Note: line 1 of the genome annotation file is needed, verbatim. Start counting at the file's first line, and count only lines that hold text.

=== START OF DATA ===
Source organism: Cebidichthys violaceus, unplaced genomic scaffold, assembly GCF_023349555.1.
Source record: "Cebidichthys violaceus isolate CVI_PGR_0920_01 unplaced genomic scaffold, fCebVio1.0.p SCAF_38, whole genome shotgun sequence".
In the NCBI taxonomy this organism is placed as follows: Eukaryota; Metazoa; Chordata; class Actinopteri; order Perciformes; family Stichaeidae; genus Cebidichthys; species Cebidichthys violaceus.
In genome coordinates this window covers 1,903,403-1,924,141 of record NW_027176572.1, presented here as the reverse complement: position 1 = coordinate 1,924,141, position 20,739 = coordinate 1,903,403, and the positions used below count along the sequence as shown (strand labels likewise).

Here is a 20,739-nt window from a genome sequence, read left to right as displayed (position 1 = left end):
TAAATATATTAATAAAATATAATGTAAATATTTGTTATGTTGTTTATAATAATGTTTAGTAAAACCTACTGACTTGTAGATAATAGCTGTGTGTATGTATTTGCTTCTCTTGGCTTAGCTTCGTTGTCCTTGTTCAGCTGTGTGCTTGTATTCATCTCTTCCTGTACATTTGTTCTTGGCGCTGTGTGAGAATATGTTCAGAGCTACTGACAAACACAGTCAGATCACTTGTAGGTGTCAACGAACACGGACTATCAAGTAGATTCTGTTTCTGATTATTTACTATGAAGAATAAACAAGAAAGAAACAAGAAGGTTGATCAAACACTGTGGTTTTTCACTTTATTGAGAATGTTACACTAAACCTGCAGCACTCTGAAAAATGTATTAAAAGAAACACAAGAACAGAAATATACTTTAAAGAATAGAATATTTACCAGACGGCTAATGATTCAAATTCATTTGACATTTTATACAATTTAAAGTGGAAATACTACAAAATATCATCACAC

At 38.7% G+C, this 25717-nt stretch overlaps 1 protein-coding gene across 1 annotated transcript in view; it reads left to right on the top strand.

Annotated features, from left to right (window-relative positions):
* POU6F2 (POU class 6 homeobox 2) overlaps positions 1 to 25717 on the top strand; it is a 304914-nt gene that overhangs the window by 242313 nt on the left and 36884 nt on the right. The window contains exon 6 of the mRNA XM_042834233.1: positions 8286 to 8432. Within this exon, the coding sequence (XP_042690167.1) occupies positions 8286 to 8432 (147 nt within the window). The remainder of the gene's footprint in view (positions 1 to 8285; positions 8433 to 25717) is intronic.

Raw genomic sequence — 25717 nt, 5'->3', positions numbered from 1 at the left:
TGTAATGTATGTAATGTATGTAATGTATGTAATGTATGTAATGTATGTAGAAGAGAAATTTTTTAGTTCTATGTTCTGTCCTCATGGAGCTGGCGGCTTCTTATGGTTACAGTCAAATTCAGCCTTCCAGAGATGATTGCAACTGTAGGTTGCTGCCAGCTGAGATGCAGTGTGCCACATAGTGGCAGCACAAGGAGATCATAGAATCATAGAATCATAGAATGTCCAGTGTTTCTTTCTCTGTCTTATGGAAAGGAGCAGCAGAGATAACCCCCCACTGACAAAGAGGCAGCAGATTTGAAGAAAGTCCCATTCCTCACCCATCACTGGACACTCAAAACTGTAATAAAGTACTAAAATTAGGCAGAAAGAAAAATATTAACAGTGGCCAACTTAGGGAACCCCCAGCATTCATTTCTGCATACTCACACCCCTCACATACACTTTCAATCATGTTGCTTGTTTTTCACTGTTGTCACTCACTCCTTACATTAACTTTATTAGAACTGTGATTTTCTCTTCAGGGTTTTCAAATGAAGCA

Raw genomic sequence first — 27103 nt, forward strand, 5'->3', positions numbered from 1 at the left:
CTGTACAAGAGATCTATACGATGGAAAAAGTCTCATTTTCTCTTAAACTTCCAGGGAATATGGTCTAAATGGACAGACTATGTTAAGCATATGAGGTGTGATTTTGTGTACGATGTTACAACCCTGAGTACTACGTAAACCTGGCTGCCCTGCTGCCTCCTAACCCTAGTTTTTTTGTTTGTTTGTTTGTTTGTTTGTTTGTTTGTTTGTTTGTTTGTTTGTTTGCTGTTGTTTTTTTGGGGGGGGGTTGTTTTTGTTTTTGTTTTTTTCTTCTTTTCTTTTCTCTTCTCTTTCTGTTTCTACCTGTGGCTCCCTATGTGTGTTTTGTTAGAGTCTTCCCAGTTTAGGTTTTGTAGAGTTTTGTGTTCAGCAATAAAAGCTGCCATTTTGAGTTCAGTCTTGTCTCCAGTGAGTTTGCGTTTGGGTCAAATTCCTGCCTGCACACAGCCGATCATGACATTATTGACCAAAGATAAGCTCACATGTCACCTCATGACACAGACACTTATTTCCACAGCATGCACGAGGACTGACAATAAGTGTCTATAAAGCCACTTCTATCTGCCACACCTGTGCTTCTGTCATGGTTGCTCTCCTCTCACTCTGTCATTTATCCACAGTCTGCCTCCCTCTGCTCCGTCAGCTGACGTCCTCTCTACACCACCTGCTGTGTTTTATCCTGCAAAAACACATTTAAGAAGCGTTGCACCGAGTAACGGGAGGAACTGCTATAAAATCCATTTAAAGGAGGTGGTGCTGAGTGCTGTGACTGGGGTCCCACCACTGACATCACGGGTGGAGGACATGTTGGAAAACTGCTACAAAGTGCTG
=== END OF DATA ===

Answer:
Source organism: Cebidichthys violaceus, unplaced genomic scaffold, assembly GCF_023349555.1.